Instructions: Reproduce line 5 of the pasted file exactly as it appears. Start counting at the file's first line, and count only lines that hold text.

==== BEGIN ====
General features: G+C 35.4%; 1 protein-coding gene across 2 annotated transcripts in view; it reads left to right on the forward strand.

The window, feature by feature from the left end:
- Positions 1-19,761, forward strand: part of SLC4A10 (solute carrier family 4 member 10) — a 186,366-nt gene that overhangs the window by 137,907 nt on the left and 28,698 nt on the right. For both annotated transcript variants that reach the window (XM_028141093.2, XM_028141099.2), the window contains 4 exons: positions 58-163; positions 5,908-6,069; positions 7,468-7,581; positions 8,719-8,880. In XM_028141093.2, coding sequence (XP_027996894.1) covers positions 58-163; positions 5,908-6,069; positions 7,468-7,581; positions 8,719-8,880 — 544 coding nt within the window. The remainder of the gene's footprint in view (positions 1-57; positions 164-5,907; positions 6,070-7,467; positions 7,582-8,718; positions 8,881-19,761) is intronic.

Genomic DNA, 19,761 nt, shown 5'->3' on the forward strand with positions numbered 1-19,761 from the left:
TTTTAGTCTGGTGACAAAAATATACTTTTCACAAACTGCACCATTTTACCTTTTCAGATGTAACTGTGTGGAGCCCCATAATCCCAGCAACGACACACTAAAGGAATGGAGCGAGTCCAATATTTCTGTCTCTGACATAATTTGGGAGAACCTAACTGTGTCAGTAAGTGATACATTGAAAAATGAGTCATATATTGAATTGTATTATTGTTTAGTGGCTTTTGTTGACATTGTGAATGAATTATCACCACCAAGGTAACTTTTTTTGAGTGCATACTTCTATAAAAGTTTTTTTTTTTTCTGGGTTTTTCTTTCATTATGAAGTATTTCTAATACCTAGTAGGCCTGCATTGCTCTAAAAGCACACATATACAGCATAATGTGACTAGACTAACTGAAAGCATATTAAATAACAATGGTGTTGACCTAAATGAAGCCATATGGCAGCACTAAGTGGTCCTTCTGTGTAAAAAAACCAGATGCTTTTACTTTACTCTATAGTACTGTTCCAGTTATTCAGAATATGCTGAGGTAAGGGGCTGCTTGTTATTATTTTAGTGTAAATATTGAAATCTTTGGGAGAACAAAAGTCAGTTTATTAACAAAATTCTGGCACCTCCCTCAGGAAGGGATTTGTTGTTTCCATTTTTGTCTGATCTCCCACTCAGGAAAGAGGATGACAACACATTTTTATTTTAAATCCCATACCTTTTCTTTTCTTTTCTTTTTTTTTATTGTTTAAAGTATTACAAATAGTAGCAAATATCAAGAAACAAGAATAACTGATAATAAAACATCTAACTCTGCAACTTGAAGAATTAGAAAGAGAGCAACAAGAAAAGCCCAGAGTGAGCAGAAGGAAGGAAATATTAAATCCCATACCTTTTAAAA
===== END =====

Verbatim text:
TTTTAGTCTGGTGACAAAAATATACTTTTCACAAACTGCACCATTTTACCTTTTCAGATGTAACTGTGTGGAGCCCCATAATCCCAGCAACGACACACTAAAGGAATGGAGCGAGTCCAATATTTCTGTCTCTGACATAATTTGGGAGAACCTAACTGTGTCAGTAAGTGATACATTGAAAAATGAGTCATATATTGAATTGTATTATTGTTTAGTGGCTTTTGTTGACATTGTGAATGAATTATCACCACCAAGGTAACTTTTTTTGAGTGCATACTTCTATAAAAGTTTTTTTTTTTTCTGGGTTTTTCTTTCATTATGAAGTATTTCTAATACCTAGTAGGCCTGCATTGCTCTAAAAGCACACATATACAGCATAATGTGACTAGACTAACTGAAAGCATATTAAATAACAATGGTGTTGACCTAAATGAAGCCATATGGCAGCACTAAGTGGTCCTTCTGTGTAAAAAAACCAGATGCTTTTACTTTACTCTATAGTACTGTTCCAGTTATTCAGAATATGCTGAGGTAAGGGGCTGCTTGTTATTATTTTAGTGTAAATATTGAAATCTTTGGGAGAACAAAAGTCAGTTTATTAACAAAATTCTGGCACCTCCCTCAGGAAGGGATTTGTTGTTTCCATTTTTGTCTGATCTCCCACTCAGGAAAGAGGATGACAACACATTTTTATTTTAAATCCCATACCTTTTCTTTTCTTTTCTTTTTTTTTATTGTTTAAAGTATTACAAATAGTAGCAAATATCAAGAAACAAGAATAACTGATAATAAAACATCTAACTCTGCAACTTGAAGAATTAGAAAGAGAGCAACAAGAAAAGCCCAGAGTGAGCAGAAGGAAGGAAATATTAAATCCCATACCTTTTAAAA